Qatar is a tiny peninsula on the Arabian Gulf. It got its independence from Great Britain in 1971, but accepted Saudi supremacy. A palace coup in 1995 brought to power Prince Hamad, father of the current Emir. Saudi Arabia hosted the deposed Emir and tried to return him to power, but failed. 1995 was the year of Qatar’s autonomy from Saudi hegemony.
In order to protect his rule, Hamad diversified his country’s foreign partners, investing economically and politically in many places. To guarantee Western support, Qatar hosted the largest American military base in the region (Al-Udeid), and positioned itself as a middleman between Western capitals and extremist groups. It also invested massively in Western capitals. Qatar worked on the Arab peoples’ sympathy too. It launched, for that purpose, Al-Jazeera and a series of research centers dedicated to political and international affairs.
In the years 2000, Qatar forged close ties with militant groups such as Hamas and Hezbollah, and even Taliban and Al Qaeda. It supported the Muslim Brothers who were to become the most important political players after the Arab Spring. It intervened militarily in Libya in 2011, and bankrolled armed and non-armed groups throughout the region. Its role decreased after the events of 2013 (change of Emir, coup in Egypt, civil war in Libya, etc.), but the Qatari regime proved resilient.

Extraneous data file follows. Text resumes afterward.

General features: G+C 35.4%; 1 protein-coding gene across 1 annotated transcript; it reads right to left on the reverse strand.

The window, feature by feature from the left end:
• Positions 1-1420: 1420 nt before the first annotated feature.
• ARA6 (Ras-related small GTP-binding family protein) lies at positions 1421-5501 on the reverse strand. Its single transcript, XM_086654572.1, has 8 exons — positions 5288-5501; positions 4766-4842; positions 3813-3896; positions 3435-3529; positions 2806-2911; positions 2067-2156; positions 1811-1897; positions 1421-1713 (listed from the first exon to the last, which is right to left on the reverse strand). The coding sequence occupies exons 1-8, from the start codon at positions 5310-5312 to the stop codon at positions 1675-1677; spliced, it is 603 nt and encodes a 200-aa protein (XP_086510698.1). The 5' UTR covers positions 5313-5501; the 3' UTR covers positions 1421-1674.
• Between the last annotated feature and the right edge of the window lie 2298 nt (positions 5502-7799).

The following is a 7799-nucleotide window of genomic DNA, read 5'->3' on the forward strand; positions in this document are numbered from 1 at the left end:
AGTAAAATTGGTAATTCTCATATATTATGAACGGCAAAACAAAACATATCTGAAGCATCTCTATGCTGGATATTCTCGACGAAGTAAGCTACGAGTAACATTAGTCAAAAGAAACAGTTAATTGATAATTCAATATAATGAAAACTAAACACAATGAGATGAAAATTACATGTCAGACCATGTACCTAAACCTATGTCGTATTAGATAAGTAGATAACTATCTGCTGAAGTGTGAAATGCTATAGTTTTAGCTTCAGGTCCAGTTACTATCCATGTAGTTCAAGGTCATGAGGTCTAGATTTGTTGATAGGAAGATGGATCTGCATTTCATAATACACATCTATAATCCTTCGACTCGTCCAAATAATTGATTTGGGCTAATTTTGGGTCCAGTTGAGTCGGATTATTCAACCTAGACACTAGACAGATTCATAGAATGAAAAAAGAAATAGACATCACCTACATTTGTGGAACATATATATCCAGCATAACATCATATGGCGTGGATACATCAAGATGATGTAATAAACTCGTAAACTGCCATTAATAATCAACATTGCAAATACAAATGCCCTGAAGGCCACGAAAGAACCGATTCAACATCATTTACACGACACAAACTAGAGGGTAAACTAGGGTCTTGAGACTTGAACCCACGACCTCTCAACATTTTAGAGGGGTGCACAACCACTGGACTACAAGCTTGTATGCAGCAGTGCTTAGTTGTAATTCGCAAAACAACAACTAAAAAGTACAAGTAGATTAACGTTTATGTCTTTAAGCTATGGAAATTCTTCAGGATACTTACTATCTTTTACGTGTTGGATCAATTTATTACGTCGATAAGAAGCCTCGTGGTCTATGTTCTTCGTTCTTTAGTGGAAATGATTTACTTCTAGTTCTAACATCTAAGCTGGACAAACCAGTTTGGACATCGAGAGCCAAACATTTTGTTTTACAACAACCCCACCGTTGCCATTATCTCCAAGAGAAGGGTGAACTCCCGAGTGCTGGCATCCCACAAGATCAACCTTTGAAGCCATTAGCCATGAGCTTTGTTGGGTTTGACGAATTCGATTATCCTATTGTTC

The UAE kept developing economically since its 1971 independence from Great Britain, with city-states such as Dubai and Abu Dhabi transforming into hubs for international finance and trade. On the contrary to Qatar, Emirati leaders never challenged Saudi hegemony, and evolved hence quietly in the Kingdom’s vicinity.
The Emiratis benefited as well from the American, British and French military umbrellas, hosting military bases of these countries and conducting joint drills and missions. Just like Qatar, the UAE adopted an effective policy of investments and donations that augmented its popularity among Western decision makers and mainstream intellectuals.
The UAE’s interventionist coming-out is recent in comparison to its two neighbors, and can be traced to the beginning of the Arab Spring. The UAE followed Saudi Arabia’s line, opposing democracy and the advent of the Muslim Brotherhood, as well as Qatar’ ascendency. Emirati fighter jets are flying from Libya to Syria to Yemen, and UAE money is influencing Arab politics everywhere. To counter Al-Jazeera, the UAE hosted the Saudi funded Al-Arabiya in 2003, then added Sky News Arabia in 2012, besides supporting a number of pan-Arab media outlets and research centers.
The new Arab hegemons therefore, benefiting from large economic resources, minimal political dissent (although that is changing in Saudi Arabia), less foreign pressures and a strong international support, are freer than the older ones in their decision-making. The results have been worrisome for the countries of the region.
Since the Arab Spring began, the three countries’ massive involvement as well as the size of the event put them in two opposing camps. Saudi Arabia and the UAE championed status-quo, restoration and anti-Muslim Brotherhood policies. Qatar, on the other hand, supported the Muslim Brotherhood and several revolutionary groups.
The Arab world became consequently a place of contest between the two camps. The Arab Spring mutated into a proxy war between a Saudi-Emirati axis and Qatar. The destruction of Syria, Libya and Yemen, as well as the crises in Egypt and Tunisia, are partly the consequences of this feud, and the current Gulf Crisis is taking it to new levels.